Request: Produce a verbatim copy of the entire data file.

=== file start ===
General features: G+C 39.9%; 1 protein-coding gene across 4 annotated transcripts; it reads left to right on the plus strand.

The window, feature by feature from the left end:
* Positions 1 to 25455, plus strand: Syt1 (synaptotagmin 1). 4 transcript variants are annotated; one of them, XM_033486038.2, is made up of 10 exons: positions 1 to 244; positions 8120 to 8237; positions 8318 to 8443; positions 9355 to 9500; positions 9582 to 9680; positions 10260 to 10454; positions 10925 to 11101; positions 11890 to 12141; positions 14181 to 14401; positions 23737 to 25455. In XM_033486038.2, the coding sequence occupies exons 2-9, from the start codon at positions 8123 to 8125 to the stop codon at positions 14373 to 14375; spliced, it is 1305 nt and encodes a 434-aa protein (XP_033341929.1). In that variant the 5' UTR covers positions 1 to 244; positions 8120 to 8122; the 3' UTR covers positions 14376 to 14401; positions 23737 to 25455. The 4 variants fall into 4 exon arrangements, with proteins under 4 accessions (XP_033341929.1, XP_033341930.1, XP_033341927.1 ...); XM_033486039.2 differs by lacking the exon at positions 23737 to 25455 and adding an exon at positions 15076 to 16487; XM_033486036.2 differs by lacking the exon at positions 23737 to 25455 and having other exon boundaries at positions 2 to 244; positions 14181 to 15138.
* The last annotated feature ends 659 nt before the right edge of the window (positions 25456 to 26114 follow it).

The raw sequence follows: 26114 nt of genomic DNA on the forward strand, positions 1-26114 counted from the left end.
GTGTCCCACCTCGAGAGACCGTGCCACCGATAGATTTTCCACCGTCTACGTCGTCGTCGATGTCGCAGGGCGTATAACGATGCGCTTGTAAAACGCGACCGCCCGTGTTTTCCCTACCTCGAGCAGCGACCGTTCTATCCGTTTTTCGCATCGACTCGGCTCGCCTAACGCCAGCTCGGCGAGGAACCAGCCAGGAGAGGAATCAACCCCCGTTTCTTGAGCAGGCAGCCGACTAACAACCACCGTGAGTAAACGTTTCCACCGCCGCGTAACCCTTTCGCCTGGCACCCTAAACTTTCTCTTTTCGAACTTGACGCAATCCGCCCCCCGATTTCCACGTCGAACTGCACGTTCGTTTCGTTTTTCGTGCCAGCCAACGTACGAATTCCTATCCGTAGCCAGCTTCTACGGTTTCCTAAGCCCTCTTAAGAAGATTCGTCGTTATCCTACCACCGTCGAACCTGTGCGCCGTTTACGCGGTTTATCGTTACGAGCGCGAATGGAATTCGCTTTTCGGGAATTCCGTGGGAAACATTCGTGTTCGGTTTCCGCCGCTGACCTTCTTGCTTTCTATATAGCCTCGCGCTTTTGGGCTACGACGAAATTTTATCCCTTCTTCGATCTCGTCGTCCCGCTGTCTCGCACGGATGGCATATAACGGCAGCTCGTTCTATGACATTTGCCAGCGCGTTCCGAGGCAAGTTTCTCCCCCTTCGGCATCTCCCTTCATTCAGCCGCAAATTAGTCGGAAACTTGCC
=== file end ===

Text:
General features: G+C 39.9%; 1 protein-coding gene across 4 annotated transcripts; it reads left to right on the plus strand.

The window, feature by feature from the left end:
* Positions 1 to 25455, plus strand: Syt1 (synaptotagmin 1). 4 transcript variants are annotated; one of them, XM_033486038.2, is made up of 10 exons: positions 1 to 244; positions 8120 to 8237; positions 8318 to 8443; positions 9355 to 9500; positions 9582 to 9680; positions 10260 to 10454; positions 10925 to 11101; positions 11890 to 12141; positions 14181 to 14401; positions 23737 to 25455. In XM_033486038.2, the coding sequence occupies exons 2-9, from the start codon at positions 8123 to 8125 to the stop codon at positions 14373 to 14375; spliced, it is 1305 nt and encodes a 434-aa protein (XP_033341929.1). In that variant the 5' UTR covers positions 1 to 244; positions 8120 to 8122; the 3' UTR covers positions 14376 to 14401; positions 23737 to 25455. The 4 variants fall into 4 exon arrangements, with proteins under 4 accessions (XP_033341929.1, XP_033341930.1, XP_033341927.1 ...); XM_033486039.2 differs by lacking the exon at positions 23737 to 25455 and adding an exon at positions 15076 to 16487; XM_033486036.2 differs by lacking the exon at positions 23737 to 25455 and having other exon boundaries at positions 2 to 244; positions 14181 to 15138.
* The last annotated feature ends 659 nt before the right edge of the window (positions 25456 to 26114 follow it).

The raw sequence follows: 26114 nt of genomic DNA on the forward strand, positions 1-26114 counted from the left end.
GTGTCCCACCTCGAGAGACCGTGCCACCGATAGATTTTCCACCGTCTACGTCGTCGTCGATGTCGCAGGGCGTATAACGATGCGCTTGTAAAACGCGACCGCCCGTGTTTTCCCTACCTCGAGCAGCGACCGTTCTATCCGTTTTTCGCATCGACTCGGCTCGCCTAACGCCAGCTCGGCGAGGAACCAGCCAGGAGAGGAATCAACCCCCGTTTCTTGAGCAGGCAGCCGACTAACAACCACCGTGAGTAAACGTTTCCACCGCCGCGTAACCCTTTCGCCTGGCACCCTAAACTTTCTCTTTTCGAACTTGACGCAATCCGCCCCCCGATTTCCACGTCGAACTGCACGTTCGTTTCGTTTTTCGTGCCAGCCAACGTACGAATTCCTATCCGTAGCCAGCTTCTACGGTTTCCTAAGCCCTCTTAAGAAGATTCGTCGTTATCCTACCACCGTCGAACCTGTGCGCCGTTTACGCGGTTTATCGTTACGAGCGCGAATGGAATTCGCTTTTCGGGAATTCCGTGGGAAACATTCGTGTTCGGTTTCCGCCGCTGACCTTCTTGCTTTCTATATAGCCTCGCGCTTTTGGGCTACGACGAAATTTTATCCCTTCTTCGATCTCGTCGTCCCGCTGTCTCGCACGGATGGCATATAACGGCAGCTCGTTCTATGACATTTGCCAGCGCGTTCCGAGGCAAGTTTCTCCCCCTTCGGCATCTCCCTTCATTCAGCCGCAAATTAGTCGGAAACTTGCC